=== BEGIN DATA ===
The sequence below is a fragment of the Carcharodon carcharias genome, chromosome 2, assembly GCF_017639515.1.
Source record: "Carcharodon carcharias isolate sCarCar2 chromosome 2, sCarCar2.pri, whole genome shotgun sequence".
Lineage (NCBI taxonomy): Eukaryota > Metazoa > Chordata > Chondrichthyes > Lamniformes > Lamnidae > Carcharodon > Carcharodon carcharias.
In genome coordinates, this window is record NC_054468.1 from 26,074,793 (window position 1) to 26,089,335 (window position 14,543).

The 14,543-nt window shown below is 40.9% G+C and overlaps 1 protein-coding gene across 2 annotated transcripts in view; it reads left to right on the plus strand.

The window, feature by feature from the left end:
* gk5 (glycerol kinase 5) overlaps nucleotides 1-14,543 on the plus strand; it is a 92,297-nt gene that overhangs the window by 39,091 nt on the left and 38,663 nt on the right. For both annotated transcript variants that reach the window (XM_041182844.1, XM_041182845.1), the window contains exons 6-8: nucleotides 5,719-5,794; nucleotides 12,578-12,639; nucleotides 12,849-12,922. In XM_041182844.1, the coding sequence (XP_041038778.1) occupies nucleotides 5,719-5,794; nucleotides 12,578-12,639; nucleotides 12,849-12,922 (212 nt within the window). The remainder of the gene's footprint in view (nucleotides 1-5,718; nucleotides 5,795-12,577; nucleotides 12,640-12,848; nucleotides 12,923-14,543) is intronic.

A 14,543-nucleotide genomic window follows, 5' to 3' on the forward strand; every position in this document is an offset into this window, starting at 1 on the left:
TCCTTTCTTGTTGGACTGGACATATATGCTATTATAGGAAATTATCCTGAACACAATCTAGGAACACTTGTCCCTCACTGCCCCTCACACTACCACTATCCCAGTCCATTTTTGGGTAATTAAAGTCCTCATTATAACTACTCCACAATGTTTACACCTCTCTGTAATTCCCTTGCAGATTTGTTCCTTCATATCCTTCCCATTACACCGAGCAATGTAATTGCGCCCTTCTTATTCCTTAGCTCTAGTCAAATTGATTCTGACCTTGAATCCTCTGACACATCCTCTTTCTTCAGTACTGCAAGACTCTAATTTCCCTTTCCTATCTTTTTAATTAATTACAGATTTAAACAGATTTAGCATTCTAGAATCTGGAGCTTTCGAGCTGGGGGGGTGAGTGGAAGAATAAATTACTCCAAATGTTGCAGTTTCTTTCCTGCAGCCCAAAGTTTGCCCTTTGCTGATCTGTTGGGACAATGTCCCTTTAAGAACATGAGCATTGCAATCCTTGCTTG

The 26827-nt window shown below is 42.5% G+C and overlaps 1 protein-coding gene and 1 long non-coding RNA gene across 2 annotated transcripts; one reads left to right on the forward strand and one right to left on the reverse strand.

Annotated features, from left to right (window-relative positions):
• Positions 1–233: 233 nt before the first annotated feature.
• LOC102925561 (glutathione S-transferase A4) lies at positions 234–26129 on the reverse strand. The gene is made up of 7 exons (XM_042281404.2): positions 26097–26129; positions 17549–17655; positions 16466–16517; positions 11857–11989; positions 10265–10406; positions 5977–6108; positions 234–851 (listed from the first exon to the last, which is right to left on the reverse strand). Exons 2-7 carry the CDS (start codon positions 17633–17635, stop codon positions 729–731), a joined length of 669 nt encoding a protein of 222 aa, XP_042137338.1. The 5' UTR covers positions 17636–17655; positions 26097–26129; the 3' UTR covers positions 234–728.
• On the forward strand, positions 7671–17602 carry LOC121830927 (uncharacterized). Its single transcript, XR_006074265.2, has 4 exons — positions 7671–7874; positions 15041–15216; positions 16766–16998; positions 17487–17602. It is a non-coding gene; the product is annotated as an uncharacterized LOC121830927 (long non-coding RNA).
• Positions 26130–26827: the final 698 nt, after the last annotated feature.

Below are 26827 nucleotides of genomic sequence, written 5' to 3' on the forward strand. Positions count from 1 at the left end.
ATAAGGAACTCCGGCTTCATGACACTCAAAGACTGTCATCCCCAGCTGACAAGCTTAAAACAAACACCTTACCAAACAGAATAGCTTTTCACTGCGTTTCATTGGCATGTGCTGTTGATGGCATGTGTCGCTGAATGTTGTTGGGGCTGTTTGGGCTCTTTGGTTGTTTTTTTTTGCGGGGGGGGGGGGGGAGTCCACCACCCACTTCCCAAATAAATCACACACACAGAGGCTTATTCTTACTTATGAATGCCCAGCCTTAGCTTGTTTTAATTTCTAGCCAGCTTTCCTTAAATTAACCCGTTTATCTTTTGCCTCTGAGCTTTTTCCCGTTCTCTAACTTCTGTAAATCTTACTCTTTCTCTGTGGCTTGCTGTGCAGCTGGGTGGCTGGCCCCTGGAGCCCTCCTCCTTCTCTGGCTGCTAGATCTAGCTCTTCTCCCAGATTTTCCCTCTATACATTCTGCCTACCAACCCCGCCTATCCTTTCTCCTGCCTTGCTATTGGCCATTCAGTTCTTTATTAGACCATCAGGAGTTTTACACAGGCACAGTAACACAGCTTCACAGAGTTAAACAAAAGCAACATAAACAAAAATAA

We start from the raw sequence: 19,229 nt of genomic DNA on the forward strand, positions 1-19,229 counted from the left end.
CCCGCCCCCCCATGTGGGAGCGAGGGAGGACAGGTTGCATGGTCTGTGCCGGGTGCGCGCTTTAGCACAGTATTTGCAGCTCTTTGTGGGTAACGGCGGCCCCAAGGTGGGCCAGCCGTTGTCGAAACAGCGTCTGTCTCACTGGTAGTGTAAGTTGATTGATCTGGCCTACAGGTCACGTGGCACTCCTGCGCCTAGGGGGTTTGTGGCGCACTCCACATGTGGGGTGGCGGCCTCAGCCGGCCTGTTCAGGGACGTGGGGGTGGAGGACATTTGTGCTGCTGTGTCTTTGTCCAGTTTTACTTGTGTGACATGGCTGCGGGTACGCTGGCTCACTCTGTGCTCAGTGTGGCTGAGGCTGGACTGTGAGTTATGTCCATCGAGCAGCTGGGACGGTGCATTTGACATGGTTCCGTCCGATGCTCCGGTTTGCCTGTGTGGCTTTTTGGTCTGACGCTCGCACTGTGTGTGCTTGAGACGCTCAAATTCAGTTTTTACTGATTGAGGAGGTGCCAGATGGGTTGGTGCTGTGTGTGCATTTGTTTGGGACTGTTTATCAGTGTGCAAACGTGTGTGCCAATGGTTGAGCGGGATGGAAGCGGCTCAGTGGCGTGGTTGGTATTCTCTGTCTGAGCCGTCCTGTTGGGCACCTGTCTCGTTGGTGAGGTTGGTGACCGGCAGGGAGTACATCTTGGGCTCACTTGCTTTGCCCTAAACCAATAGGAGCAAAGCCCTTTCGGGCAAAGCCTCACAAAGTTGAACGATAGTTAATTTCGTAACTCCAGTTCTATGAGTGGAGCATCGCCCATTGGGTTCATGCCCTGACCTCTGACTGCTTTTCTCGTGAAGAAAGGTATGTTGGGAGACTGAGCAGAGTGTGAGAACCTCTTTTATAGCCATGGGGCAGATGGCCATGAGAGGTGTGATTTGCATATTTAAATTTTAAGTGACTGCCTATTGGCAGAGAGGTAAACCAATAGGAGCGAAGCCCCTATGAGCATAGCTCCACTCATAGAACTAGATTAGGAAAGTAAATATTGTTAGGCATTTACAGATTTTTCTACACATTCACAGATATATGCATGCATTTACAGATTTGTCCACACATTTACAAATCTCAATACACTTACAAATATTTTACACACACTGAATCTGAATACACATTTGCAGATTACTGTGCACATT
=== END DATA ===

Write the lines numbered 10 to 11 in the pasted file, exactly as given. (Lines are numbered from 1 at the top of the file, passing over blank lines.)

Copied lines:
The 26827-nt window shown below is 42.5% G+C and overlaps 1 protein-coding gene and 1 long non-coding RNA gene across 2 annotated transcripts; one reads left to right on the forward strand and one right to left on the reverse strand.

Annotated features, from left to right (window-relative positions):